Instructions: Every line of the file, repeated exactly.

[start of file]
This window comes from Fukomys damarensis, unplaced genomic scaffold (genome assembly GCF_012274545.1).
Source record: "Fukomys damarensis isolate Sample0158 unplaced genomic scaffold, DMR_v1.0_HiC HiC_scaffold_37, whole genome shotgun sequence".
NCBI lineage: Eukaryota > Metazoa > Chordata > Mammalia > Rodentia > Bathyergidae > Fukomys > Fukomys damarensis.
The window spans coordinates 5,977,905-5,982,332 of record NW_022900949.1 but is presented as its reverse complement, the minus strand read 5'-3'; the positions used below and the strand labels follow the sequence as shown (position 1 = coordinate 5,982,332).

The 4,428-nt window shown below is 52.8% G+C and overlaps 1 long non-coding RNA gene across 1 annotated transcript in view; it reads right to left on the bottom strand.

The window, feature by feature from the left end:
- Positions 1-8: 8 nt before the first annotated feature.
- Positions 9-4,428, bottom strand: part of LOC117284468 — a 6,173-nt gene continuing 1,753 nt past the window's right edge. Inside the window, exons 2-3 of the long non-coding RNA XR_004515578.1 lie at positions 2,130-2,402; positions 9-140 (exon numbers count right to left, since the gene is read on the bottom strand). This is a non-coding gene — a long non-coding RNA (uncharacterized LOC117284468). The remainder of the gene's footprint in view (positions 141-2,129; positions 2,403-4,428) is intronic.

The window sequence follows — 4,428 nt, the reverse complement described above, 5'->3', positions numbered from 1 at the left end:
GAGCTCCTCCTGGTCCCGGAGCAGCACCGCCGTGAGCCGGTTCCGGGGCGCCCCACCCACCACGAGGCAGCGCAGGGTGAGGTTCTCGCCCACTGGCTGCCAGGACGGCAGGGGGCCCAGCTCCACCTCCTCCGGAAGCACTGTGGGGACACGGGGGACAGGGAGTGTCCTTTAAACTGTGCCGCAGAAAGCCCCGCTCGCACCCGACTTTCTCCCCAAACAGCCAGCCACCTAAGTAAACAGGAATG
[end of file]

This window comes from Fukomys damarensis, unplaced genomic scaffold (genome assembly GCF_012274545.1).
Source record: "Fukomys damarensis isolate Sample0158 unplaced genomic scaffold, DMR_v1.0_HiC HiC_scaffold_37, whole genome shotgun sequence".
NCBI lineage: Eukaryota > Metazoa > Chordata > Mammalia > Rodentia > Bathyergidae > Fukomys > Fukomys damarensis.
The window spans coordinates 5,977,905-5,982,332 of record NW_022900949.1 but is presented as its reverse complement, the minus strand read 5'-3'; the positions used below and the strand labels follow the sequence as shown (position 1 = coordinate 5,982,332).

The 4,428-nt window shown below is 52.8% G+C and overlaps 1 long non-coding RNA gene across 1 annotated transcript in view; it reads right to left on the bottom strand.

The window, feature by feature from the left end:
- Positions 1-8: 8 nt before the first annotated feature.
- Positions 9-4,428, bottom strand: part of LOC117284468 — a 6,173-nt gene continuing 1,753 nt past the window's right edge. Inside the window, exons 2-3 of the long non-coding RNA XR_004515578.1 lie at positions 2,130-2,402; positions 9-140 (exon numbers count right to left, since the gene is read on the bottom strand). This is a non-coding gene — a long non-coding RNA (uncharacterized LOC117284468). The remainder of the gene's footprint in view (positions 141-2,129; positions 2,403-4,428) is intronic.

The window sequence follows — 4,428 nt, the reverse complement described above, 5'->3', positions numbered from 1 at the left end:
GAGCTCCTCCTGGTCCCGGAGCAGCACCGCCGTGAGCCGGTTCCGGGGCGCCCCACCCACCACGAGGCAGCGCAGGGTGAGGTTCTCGCCCACTGGCTGCCAGGACGGCAGGGGGCCCAGCTCCACCTCCTCCGGAAGCACTGTGGGGACACGGGGGACAGGGAGTGTCCTTTAAACTGTGCCGCAGAAAGCCCCGCTCGCACCCGACTTTCTCCCCAAACAGCCAGCCACCTAAGTAAACAGGAATG